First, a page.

Heartburn, acid indigestion, agita, GERD–whatever you call it, this problem has plagued humanity for millennia. It is a sensation of pain in the upper chest, behind the breastbone, or “sternum” caused by a disorder of the GI tract. It is responsible for a significant portion of the time and money we spend on our healthcare, and has an additional emotional cost, for even in these times of modern science it is hard to initially differentiate it from an oncoming heart attack. What causes heartburn and how can we fix it?
Heartburn,more properly termed GastroEsophageal Reflux Disease or GERD, occurs when stomach acid gets up into the esophagus, that muscular tube that connects mouth to stomach. While the stomach, or “gastrum”, can tolerate extremely acidic fluids, the esophagus is relatively sensitive and gets very irritated with even a little acid exposure. There are two scenarios that lead to this acid irritation. Sometimes, it is an issue of too much acid in the stomach, and it can “spill over” into the esophagus, especially when you are laying down. Other times, there is a structural problem with the barrier between these two body parts. The purse-string muscle, or sphincter, that is responsible for closing off the stomach’s upper opening may be loose or otherwise unable to function. Understanding the cause of one’s reflux can help strategize the best treatment plan.
Usually, doctors can easily determine the cause of GERD with a few tests. In one of them, a patient has to swallow a chalky barium liquid while an x ray “video” is taken. Barium shows up clearly in radiographs and the physician can thus visualize whether the sphincter muscle allows significant leakage. Another commonly used test is the Upper Endoscopy (“EGD”) in which an intestinal specialist inserts a flexible fiber optic tube down thru the esophagus into the stomach. They can then see if there are characteristic acid burns on the esophageal lining. Additionally, they can actually watch the sphincter open and close. Both the Barium Swallow and the EGD are good at detecting hiatal hernias, too. A hiatal hernia is when part or all of the stomach migrates from its usual position in the abdomen up through the diaphragm and into the chest cavity. Besides causing a sense of pressure that can be extremely uncomfortable, this also strains that sphincter muscle and allows marked acid leakage.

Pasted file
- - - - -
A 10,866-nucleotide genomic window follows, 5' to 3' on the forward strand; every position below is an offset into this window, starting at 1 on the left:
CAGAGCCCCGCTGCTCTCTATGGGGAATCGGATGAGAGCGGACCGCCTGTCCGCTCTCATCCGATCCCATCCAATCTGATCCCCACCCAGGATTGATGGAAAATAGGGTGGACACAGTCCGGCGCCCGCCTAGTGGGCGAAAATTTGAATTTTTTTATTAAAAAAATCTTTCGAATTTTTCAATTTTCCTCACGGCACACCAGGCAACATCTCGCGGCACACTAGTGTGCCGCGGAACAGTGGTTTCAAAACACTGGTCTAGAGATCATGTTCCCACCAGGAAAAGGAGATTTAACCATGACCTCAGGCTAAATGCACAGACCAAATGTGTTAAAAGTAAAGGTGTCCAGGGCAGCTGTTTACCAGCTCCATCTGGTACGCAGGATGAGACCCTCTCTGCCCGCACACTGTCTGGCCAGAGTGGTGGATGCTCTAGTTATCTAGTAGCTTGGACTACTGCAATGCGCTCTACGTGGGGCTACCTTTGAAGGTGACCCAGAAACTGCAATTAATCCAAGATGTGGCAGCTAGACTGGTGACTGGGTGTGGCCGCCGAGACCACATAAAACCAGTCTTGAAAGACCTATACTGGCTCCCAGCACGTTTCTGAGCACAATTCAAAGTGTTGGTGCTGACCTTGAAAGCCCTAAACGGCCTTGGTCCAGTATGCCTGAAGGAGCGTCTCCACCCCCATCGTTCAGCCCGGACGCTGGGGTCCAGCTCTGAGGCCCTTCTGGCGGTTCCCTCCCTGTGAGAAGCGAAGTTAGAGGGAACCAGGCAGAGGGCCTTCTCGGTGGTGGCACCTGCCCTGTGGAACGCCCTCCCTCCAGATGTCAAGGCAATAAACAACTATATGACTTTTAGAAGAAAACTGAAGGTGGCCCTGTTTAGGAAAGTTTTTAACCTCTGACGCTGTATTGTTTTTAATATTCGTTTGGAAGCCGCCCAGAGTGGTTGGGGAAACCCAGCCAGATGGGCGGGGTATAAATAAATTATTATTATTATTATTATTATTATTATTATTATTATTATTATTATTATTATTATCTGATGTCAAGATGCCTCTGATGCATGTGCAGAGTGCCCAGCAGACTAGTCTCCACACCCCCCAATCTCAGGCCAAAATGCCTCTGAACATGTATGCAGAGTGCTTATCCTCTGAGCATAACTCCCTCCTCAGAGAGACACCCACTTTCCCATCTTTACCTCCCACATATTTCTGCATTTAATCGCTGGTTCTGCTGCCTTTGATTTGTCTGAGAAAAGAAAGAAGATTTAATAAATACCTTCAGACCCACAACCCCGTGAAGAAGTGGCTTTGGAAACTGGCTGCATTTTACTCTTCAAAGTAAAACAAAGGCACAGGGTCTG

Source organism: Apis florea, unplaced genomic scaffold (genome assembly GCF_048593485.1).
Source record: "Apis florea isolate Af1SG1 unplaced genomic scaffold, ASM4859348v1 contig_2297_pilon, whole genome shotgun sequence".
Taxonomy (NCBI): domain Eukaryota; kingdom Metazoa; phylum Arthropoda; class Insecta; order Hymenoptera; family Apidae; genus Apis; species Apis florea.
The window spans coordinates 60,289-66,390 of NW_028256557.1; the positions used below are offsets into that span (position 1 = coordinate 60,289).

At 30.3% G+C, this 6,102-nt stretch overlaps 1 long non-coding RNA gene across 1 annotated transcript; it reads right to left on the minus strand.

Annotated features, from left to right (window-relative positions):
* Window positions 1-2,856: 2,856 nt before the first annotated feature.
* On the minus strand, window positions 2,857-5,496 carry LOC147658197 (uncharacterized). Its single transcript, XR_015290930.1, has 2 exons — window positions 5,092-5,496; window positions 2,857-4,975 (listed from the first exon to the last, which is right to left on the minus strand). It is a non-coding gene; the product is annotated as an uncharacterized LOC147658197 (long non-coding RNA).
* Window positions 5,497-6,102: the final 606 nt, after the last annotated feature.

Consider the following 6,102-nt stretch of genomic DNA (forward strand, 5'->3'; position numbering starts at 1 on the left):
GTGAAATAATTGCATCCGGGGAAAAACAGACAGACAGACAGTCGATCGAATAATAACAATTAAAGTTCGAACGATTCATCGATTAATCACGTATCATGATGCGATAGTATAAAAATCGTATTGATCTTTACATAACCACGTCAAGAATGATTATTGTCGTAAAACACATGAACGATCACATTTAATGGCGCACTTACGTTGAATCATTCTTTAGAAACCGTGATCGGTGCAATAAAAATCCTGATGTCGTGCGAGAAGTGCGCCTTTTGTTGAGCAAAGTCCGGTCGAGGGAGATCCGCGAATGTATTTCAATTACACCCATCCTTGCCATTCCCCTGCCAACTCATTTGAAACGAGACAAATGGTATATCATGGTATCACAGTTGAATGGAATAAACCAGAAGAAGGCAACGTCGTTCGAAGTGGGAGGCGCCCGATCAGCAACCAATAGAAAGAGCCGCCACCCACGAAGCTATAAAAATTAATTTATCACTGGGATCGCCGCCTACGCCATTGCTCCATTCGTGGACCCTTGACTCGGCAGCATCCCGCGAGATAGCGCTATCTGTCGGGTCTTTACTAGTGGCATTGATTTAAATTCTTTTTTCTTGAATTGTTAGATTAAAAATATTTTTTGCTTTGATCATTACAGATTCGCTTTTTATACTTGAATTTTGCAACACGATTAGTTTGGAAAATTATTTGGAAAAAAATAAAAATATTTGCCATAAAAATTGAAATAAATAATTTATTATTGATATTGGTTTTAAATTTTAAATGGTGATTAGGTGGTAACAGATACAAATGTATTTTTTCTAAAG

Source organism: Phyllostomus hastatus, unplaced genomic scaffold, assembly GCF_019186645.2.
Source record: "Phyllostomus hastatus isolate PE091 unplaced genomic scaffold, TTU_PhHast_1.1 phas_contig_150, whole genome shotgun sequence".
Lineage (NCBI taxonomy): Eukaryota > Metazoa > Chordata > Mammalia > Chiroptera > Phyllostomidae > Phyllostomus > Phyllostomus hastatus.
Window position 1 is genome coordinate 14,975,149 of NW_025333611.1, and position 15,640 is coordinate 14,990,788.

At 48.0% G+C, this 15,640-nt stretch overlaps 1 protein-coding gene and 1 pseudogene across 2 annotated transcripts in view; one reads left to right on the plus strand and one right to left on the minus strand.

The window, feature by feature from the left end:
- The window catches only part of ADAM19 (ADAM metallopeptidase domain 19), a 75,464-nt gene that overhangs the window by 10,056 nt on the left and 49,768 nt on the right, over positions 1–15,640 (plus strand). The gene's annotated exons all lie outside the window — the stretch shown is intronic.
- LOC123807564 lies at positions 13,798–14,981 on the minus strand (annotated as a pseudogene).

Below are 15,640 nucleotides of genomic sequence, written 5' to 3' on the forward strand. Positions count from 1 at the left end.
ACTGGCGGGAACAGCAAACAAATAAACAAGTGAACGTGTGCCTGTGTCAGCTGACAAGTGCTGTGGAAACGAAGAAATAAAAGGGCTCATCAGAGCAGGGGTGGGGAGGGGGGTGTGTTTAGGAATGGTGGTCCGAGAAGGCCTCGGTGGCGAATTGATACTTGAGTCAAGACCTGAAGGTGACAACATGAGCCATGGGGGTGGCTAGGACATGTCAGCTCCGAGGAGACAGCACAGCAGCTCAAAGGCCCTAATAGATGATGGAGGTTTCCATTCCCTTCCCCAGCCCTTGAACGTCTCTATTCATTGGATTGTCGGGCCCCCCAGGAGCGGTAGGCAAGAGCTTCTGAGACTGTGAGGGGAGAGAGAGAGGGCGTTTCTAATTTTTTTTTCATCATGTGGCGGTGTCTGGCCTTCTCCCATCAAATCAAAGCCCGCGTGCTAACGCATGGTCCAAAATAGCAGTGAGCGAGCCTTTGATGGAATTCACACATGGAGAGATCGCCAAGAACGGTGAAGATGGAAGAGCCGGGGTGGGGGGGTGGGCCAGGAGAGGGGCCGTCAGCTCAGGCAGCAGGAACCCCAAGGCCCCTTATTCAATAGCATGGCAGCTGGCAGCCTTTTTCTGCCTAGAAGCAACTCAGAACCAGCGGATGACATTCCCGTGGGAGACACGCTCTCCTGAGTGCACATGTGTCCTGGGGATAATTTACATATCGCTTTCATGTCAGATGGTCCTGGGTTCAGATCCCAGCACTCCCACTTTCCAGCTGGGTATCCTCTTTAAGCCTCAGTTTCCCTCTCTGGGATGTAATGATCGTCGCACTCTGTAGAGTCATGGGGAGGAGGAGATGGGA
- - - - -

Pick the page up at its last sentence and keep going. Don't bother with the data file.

Regardless of the cause of GERD, the initial treatment is almost always the same. Sufferers are advised to establish habits that reduce the likelihood of acid spillover. This is best accomplished by forswearing habit, such as smoking and alcohol use, that provoke extra acid. And as stomach acid is most prone to migrating up where it doesn’t belong when you are lying down, avoiding eating right before bed as well as sleeping with your upper chest elevated can significantly reduce acid reflux.
There are also several groups of medications that address the problem of gastroesophageal reflux disease. Some agents, such as Reglan, relax the stomach so it is less likely to contract and push acid in the wrong direction. While these prescriptions really get at the “root” of the problem and prevent reflux, they have cardiac side effects and so are now rarely used. Other pills reduce acid production, so that when the stomach contents splash into the esophagus, they are not as irritating. Over the counter medications like Zantac and Pepcid fall into this category. The prescription drugs such as Nexium and Prevacid have essentially the same effect but are much more powerful and long-acting. These latter drugs are felt to be very safe short term, but long term may increase the likelihood of serious health problems such as osteoporosis.
Surgeries for GERD are reserved for refractory cases and include maneuvers to “fix” hiatal hernias as well procedures to destroy the nerves that trigger acid production. Complications tend to be frequent and results often disappointing, therefore most patients are not offered these options.
So, if you have the symptoms of heartburn, what should you do? First of all, consider seriously whether or not it could be actual heart pain! A visit to your doctor, or even the emergency room, could be necessary and lifesaving.
In the event it clearly is GERD, we usually advise several weeks of lifestyle modification (that is, no smoking or alcohol, no late meals, and to try sleeping with the head of your bed elevated) plus a short course of medication. IF this does not resolve the issue, or if it quickly recurs once the treatments are stopped, then specific testing, as noted above, is required. A gastroenterologist, or “G.I.” doctor, traditionally directs this work-up. Results of these tests will help determine the best long term management of your particular type of heartburn.
While acid reflux is usually more of a nuisance than a danger, there are instances where it presents a serious health risk. Sometimes there is so much acid leakage and irritation that the esophagus has callouses and scars and is prone to developing esophageal cancer. This is termed “Barrett’s Esophagus” and is typically treated with lifelong medication and frequent endoscopies to monitor for malignancy. Other times, the acid irritation is bad enough to provoke bleeding esophageal ulcers. So PLEASE don’t ignore your heartburn–get emergency medical attention if there is any chance is could actually be your heart, and see your doctor if you cannot cure it on your own with several weeks.